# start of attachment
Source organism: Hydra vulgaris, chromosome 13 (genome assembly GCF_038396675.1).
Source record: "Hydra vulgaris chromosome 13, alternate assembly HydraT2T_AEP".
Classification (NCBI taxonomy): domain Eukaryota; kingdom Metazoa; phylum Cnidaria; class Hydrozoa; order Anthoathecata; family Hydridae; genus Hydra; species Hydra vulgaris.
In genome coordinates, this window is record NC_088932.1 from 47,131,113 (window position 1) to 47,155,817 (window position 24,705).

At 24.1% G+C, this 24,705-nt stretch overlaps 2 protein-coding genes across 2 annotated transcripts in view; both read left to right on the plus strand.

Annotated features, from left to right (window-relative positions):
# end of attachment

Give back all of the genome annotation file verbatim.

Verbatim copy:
Source organism: Hydra vulgaris, chromosome 13 (genome assembly GCF_038396675.1).
Source record: "Hydra vulgaris chromosome 13, alternate assembly HydraT2T_AEP".
Classification (NCBI taxonomy): domain Eukaryota; kingdom Metazoa; phylum Cnidaria; class Hydrozoa; order Anthoathecata; family Hydridae; genus Hydra; species Hydra vulgaris.
In genome coordinates, this window is record NC_088932.1 from 47,131,113 (window position 1) to 47,155,817 (window position 24,705).

At 24.1% G+C, this 24,705-nt stretch overlaps 2 protein-coding genes across 2 annotated transcripts in view; both read left to right on the plus strand.

Annotated features, from left to right (window-relative positions):